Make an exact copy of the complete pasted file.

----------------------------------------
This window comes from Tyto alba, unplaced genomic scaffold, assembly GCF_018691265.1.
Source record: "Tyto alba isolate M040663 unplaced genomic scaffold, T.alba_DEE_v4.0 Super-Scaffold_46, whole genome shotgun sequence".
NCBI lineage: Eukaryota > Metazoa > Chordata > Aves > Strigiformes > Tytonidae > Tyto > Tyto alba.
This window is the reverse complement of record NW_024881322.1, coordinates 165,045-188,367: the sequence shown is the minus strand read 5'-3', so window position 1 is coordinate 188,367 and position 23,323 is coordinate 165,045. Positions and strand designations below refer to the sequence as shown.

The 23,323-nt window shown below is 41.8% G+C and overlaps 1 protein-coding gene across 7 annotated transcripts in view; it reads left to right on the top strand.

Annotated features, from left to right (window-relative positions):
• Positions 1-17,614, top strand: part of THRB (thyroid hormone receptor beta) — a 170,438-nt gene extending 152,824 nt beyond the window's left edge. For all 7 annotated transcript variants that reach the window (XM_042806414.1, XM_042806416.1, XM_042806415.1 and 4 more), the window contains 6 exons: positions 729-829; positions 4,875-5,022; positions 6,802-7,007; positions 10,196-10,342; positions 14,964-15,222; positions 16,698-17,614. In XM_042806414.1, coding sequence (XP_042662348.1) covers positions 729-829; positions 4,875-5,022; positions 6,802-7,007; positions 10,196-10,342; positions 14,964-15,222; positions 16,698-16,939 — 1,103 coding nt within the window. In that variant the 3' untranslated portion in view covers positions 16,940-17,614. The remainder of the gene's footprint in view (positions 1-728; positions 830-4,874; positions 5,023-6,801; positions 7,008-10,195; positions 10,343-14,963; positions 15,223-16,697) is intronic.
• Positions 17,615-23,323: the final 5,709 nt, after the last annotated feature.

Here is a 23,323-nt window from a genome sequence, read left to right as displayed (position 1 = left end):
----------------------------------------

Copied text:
This window comes from Tyto alba, unplaced genomic scaffold, assembly GCF_018691265.1.
Source record: "Tyto alba isolate M040663 unplaced genomic scaffold, T.alba_DEE_v4.0 Super-Scaffold_46, whole genome shotgun sequence".
NCBI lineage: Eukaryota > Metazoa > Chordata > Aves > Strigiformes > Tytonidae > Tyto > Tyto alba.
This window is the reverse complement of record NW_024881322.1, coordinates 165,045-188,367: the sequence shown is the minus strand read 5'-3', so window position 1 is coordinate 188,367 and position 23,323 is coordinate 165,045. Positions and strand designations below refer to the sequence as shown.

The 23,323-nt window shown below is 41.8% G+C and overlaps 1 protein-coding gene across 7 annotated transcripts in view; it reads left to right on the top strand.

Annotated features, from left to right (window-relative positions):
• Positions 1-17,614, top strand: part of THRB (thyroid hormone receptor beta) — a 170,438-nt gene extending 152,824 nt beyond the window's left edge. For all 7 annotated transcript variants that reach the window (XM_042806414.1, XM_042806416.1, XM_042806415.1 and 4 more), the window contains 6 exons: positions 729-829; positions 4,875-5,022; positions 6,802-7,007; positions 10,196-10,342; positions 14,964-15,222; positions 16,698-17,614. In XM_042806414.1, coding sequence (XP_042662348.1) covers positions 729-829; positions 4,875-5,022; positions 6,802-7,007; positions 10,196-10,342; positions 14,964-15,222; positions 16,698-16,939 — 1,103 coding nt within the window. In that variant the 3' untranslated portion in view covers positions 16,940-17,614. The remainder of the gene's footprint in view (positions 1-728; positions 830-4,874; positions 5,023-6,801; positions 7,008-10,195; positions 10,343-14,963; positions 15,223-16,697) is intronic.
• Positions 17,615-23,323: the final 5,709 nt, after the last annotated feature.

Here is a 23,323-nt window from a genome sequence, read left to right as displayed (position 1 = left end):